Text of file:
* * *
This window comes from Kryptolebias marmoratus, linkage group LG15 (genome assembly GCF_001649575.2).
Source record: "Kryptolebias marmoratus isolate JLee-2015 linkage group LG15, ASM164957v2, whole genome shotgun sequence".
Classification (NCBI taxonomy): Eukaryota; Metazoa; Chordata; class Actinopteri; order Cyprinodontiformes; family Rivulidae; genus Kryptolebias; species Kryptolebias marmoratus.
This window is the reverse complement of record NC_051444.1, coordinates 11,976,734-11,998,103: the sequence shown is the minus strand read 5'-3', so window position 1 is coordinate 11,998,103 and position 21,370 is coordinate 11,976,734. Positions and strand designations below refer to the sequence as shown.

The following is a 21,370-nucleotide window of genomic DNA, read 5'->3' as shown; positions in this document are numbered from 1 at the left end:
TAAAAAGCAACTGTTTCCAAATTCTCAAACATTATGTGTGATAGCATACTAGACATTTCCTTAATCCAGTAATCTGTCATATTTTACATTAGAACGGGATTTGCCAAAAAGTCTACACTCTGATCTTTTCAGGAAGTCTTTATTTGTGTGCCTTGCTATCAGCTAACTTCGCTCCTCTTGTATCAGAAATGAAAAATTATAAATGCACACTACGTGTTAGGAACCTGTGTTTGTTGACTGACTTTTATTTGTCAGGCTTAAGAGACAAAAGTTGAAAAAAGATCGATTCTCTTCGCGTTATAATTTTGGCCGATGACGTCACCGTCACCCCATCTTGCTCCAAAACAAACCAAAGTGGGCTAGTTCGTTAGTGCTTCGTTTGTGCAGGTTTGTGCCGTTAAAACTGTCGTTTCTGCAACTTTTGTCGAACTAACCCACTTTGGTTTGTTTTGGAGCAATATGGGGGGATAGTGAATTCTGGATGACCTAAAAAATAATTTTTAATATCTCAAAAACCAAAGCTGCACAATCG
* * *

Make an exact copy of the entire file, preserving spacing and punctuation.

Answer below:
This window comes from Kryptolebias marmoratus, linkage group LG15 (genome assembly GCF_001649575.2).
Source record: "Kryptolebias marmoratus isolate JLee-2015 linkage group LG15, ASM164957v2, whole genome shotgun sequence".
Classification (NCBI taxonomy): Eukaryota; Metazoa; Chordata; class Actinopteri; order Cyprinodontiformes; family Rivulidae; genus Kryptolebias; species Kryptolebias marmoratus.
This window is the reverse complement of record NC_051444.1, coordinates 11,976,734-11,998,103: the sequence shown is the minus strand read 5'-3', so window position 1 is coordinate 11,998,103 and position 21,370 is coordinate 11,976,734. Positions and strand designations below refer to the sequence as shown.

The following is a 21,370-nucleotide window of genomic DNA, read 5'->3' as shown; positions in this document are numbered from 1 at the left end:
TAAAAAGCAACTGTTTCCAAATTCTCAAACATTATGTGTGATAGCATACTAGACATTTCCTTAATCCAGTAATCTGTCATATTTTACATTAGAACGGGATTTGCCAAAAAGTCTACACTCTGATCTTTTCAGGAAGTCTTTATTTGTGTGCCTTGCTATCAGCTAACTTCGCTCCTCTTGTATCAGAAATGAAAAATTATAAATGCACACTACGTGTTAGGAACCTGTGTTTGTTGACTGACTTTTATTTGTCAGGCTTAAGAGACAAAAGTTGAAAAAAGATCGATTCTCTTCGCGTTATAATTTTGGCCGATGACGTCACCGTCACCCCATCTTGCTCCAAAACAAACCAAAGTGGGCTAGTTCGTTAGTGCTTCGTTTGTGCAGGTTTGTGCCGTTAAAACTGTCGTTTCTGCAACTTTTGTCGAACTAACCCACTTTGGTTTGTTTTGGAGCAATATGGGGGGATAGTGAATTCTGGATGACCTAAAAAATAATTTTTAATATCTCAAAAACCAAAGCTGCACAATCG